Volvo has been on an advanced-technology kick for a few years now, and its latest project hopes to tackle the pesky hurdles surrounding accurate autonomous-car positioning. With all of the autonomous-driving work Volvo’s doing—it’s been testing road trains, production-intent low-speed self-driving functionality, and its 100-car autonomous trial in the Swedish city of Gothenburg—precise vehicle placement on the road is critical. According to Volvo, GPS and camera tech is good, but not great, and it has come up with a better solution: magnets.
The Swedish automaker is testing the use of magnets embedded in the roadway that, when paired with magnetic field sensors in vehicles, give those vehicles an uninterrupted idea of where they are. As Volvo points out, the fields aren’t affected by weather and other obstacles on the road, including other cars or overhead structures that can scramble GPS signals. Leave it to a Swedish company to come up with a workaround for self-driving cars’ limitations in poor weather—one of the more compelling challenges facing autonomous tech—since, like us here in Michigan, the Swedes are quite familiar with snow.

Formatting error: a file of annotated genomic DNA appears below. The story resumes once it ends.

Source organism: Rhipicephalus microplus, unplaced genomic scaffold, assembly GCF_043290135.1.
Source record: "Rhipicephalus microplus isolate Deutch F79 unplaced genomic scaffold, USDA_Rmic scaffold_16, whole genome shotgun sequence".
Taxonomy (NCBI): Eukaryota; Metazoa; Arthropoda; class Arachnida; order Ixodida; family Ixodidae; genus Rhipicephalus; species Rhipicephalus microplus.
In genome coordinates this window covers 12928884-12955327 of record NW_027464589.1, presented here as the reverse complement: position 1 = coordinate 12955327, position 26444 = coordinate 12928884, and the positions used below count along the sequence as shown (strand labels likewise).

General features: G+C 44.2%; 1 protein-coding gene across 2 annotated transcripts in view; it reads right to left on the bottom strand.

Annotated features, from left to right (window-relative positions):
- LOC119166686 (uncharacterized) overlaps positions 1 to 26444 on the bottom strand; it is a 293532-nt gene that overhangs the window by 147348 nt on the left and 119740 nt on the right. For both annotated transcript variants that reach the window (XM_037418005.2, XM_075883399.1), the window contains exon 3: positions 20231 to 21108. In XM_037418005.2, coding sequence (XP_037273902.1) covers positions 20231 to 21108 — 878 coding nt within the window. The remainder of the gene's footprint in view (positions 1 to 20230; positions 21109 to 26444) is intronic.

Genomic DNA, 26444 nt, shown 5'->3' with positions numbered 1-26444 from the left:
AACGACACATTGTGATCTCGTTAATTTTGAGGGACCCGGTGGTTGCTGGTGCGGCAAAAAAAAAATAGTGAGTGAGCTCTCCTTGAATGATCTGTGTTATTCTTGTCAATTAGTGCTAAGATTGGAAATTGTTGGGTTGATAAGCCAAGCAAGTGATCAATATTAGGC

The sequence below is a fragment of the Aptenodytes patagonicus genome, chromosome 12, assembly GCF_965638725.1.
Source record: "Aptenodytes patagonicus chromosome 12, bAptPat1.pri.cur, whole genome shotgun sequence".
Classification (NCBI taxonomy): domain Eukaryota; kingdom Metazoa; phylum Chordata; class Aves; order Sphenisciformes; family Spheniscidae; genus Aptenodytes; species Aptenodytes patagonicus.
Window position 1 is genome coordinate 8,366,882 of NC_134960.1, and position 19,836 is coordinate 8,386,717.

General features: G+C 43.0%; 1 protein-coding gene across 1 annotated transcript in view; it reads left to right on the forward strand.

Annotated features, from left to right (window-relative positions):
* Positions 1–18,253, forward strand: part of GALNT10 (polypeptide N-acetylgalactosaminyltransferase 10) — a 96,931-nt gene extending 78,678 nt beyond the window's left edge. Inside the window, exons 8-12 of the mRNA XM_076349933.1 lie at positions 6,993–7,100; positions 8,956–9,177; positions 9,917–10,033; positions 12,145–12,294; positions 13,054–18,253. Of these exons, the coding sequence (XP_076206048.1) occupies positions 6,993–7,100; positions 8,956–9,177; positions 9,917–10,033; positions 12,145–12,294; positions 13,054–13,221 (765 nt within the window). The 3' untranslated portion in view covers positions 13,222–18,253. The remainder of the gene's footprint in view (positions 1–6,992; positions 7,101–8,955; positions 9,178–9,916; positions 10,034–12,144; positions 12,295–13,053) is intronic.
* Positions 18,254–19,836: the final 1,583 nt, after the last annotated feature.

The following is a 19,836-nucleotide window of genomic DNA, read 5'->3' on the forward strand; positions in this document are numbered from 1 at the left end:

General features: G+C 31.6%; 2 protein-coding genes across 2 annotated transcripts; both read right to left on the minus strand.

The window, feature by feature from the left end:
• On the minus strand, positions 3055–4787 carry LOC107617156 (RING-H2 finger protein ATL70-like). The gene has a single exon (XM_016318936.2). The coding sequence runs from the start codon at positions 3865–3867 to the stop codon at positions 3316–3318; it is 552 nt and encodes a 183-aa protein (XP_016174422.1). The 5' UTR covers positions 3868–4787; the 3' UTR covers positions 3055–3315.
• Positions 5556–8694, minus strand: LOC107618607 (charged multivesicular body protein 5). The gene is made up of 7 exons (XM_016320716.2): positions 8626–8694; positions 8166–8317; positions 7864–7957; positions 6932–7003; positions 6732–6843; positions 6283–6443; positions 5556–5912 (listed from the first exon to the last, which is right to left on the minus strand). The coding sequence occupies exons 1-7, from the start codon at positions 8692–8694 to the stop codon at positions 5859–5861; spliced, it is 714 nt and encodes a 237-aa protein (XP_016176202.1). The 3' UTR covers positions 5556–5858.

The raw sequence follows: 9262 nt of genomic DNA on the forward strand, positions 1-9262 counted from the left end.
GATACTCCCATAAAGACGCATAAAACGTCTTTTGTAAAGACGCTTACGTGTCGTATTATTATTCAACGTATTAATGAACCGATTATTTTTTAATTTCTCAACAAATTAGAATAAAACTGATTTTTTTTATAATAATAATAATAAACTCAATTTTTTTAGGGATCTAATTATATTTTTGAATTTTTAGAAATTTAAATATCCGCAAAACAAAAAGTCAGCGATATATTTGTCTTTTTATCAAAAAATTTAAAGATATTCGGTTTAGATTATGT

For now, Volvo’s in-road magnet testing consists of a 328-foot test track outside of Gothenburg that features tiny ferrite magnets about eight inches below the road surface. As Volvo’s preventative safety leader Jonas Ekmark puts it, “The magnets create an invisible ‘railway’ that literally paves the way for a positioning accuracy of less than one decimeter.” Ekmark’s clever pun aside, we have mixed feelings about this. On one hand, we dig any effort to ensure self-driving cars don’t go AWOL because of a lack of sufficient location data, but on the other, what separates cars following an invisible “railway” from, well, actual rail traffic? We’ll still take the wheel, thanks.